On Monday, August 21, millions of newly minted umbraphiles, or eclipse chasers, will gather to watch a total eclipse of the sun. Some of them will have picked out their viewing spots years ago, in hopes of getting clear skies. This celestial phenomenon hasn’t been visible across North America since 1918 and won’t be observable again from coast to coast until 2024. Within the 70-mile-wide “path of totality,” stretching from Oregon to South Carolina, viewers will see the sun disappear, surrounded by a dancing halo of light. In certain locations, the darkness will last for roughly two and a half minutes. Towns within the path of totality are bracing for what could be the largest human migration ever for a natural event.
During a solar eclipse, the moon passes directly between the sun and Earth, casting its shadow on Earth. From certain points on our planet, it will look as if the moon has entirely blocked out the sun. This brief alignment of three celestial bodies is called a syzygy (a great word for Scrabble players).
Skywatchers outside the path of totality will be able to see a partial solar eclipse; in Connecticut, the moon’s shadow will obscure almost 70% of the sun by 2:45 p.m. If you can’t get to the orbit path and would like to see the extraordinary beauty of the solar corona during totality, turn to NASA’s live-stream of the eclipse from multiple sites, starting at 1 p.m. at https://www.nasa.gov/eclipselive.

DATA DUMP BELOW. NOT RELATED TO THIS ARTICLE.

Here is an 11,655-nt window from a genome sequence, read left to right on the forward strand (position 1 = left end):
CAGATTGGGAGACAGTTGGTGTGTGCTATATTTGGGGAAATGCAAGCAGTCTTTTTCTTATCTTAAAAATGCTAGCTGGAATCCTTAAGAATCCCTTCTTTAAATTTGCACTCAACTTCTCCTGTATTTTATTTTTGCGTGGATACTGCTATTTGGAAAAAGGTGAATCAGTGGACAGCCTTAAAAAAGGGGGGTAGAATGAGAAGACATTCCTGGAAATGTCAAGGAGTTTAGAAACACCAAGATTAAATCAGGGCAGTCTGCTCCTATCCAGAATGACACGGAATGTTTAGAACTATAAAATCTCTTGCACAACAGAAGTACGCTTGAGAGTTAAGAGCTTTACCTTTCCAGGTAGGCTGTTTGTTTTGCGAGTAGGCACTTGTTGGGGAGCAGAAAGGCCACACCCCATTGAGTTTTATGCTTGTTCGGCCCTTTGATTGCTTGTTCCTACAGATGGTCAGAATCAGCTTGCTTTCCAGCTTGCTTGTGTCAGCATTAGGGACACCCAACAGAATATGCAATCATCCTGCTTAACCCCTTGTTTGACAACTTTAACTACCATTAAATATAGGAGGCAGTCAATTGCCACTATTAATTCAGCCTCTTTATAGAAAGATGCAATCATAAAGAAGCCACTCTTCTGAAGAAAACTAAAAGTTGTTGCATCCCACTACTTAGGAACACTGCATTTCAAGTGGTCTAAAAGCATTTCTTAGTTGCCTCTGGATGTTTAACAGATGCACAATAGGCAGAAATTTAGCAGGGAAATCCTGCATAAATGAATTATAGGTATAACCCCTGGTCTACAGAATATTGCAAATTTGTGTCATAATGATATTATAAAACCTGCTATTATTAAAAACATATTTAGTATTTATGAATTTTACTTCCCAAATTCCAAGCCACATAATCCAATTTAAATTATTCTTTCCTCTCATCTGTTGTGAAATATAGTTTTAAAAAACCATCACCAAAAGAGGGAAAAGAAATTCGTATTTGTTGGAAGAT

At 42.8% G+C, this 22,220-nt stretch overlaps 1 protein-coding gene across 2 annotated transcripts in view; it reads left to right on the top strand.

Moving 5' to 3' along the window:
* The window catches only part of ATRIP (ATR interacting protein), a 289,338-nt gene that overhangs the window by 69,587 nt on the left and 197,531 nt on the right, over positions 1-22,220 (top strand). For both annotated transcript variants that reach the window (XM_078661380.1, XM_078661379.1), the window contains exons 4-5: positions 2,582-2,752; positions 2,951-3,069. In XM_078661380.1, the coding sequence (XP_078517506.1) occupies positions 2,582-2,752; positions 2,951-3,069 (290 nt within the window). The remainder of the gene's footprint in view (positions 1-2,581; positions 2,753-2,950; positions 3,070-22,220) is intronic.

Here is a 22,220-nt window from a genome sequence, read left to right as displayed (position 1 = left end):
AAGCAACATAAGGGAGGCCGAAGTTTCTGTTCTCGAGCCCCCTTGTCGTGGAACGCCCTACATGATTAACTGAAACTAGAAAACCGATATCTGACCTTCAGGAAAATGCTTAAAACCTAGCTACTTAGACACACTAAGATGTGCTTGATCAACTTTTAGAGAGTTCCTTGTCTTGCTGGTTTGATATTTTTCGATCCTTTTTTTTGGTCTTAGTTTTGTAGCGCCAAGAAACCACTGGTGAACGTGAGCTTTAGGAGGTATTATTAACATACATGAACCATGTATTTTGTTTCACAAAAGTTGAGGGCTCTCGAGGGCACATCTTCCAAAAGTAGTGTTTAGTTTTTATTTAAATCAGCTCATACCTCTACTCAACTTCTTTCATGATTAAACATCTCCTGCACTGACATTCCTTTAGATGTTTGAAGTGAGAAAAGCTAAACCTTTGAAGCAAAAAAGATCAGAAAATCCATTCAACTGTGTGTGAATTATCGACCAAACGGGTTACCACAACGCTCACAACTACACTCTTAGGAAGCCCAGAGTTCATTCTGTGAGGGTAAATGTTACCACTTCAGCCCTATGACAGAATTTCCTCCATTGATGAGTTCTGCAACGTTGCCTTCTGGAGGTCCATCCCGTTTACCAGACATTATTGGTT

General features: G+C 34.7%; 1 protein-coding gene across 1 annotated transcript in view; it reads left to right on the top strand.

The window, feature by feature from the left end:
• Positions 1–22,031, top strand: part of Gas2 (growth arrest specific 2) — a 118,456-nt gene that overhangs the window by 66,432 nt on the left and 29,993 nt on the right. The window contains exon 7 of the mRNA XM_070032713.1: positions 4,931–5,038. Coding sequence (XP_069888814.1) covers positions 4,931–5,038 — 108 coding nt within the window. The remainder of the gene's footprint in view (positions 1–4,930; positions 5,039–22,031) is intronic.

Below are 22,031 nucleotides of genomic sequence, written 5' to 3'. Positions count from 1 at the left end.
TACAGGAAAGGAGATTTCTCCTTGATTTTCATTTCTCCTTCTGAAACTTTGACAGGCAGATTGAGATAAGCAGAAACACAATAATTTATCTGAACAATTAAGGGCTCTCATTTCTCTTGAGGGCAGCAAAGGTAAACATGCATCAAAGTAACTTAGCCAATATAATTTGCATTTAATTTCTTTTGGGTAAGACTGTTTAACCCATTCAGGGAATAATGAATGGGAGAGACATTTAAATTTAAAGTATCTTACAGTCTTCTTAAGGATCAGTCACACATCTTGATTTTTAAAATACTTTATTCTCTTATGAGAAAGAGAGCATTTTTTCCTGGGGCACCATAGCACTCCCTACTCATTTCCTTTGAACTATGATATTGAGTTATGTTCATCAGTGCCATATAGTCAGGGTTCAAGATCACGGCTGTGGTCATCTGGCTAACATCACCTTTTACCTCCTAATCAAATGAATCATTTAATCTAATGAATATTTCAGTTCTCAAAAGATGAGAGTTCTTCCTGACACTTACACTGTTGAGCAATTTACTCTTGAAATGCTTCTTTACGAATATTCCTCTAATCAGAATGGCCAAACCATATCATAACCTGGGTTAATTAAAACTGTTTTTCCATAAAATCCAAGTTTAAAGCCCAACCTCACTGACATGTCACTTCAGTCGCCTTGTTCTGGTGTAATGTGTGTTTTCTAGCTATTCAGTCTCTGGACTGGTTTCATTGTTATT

It is extremely important to use proper protective eyewear while watching the eclipse to avoid serious, permanent eye damage. The American Astronomical Society details which kinds of solar viewers meet international safety standards, and where to purchase them, at https://eclipse.aas.org/resources/solar-filters. If you have any doubts about the quality of your viewing devices, you might want to attend a public eclipse-viewing party where safe viewing materials are on hand. In Norwalk, the Stepping Stones Museum for Children is hosting one, and science museums, planetariums and public libraries across the country are holding similar events.
If there’s a budding umbraphile in your family, The Moon Book, by Gail Gibbons, is a cornucopia of lunar lore. Gibbons has created more than 50 acclaimed nonfiction books for children, and this one describes the phases of the moon and phenomena like eclipses with great clarity and well-researched illustrations. To see more of the moon than a dramatic shadow blotting out the sun, select Moon on the toolbar of the new Google Earth app. The geobrowser offers beautiful photographs and vintage TV footage of the six missions of the Apollo Program between 1962 and 1972, down to the footprints the astronauts left behind. Click on the pins on the moon map for tours of each landing site, narrated by the astronauts who explored them.
Lastly, if you happen to be in a place with clear skies and low light pollution, stay up late one night and look for shooting stars with your child. The Perseid meteor shower—giant chunks of space debris spun off Comet Swift-Tuttle—will be passing through the skies until August 26. These fireballs are visible with the naked eye once you’ve adjusted to the darkness, which takes about 30 minutes. After all, the simplest way to spur a child’s interest in astronomy and space is simply to look up.
To infinity and beyond!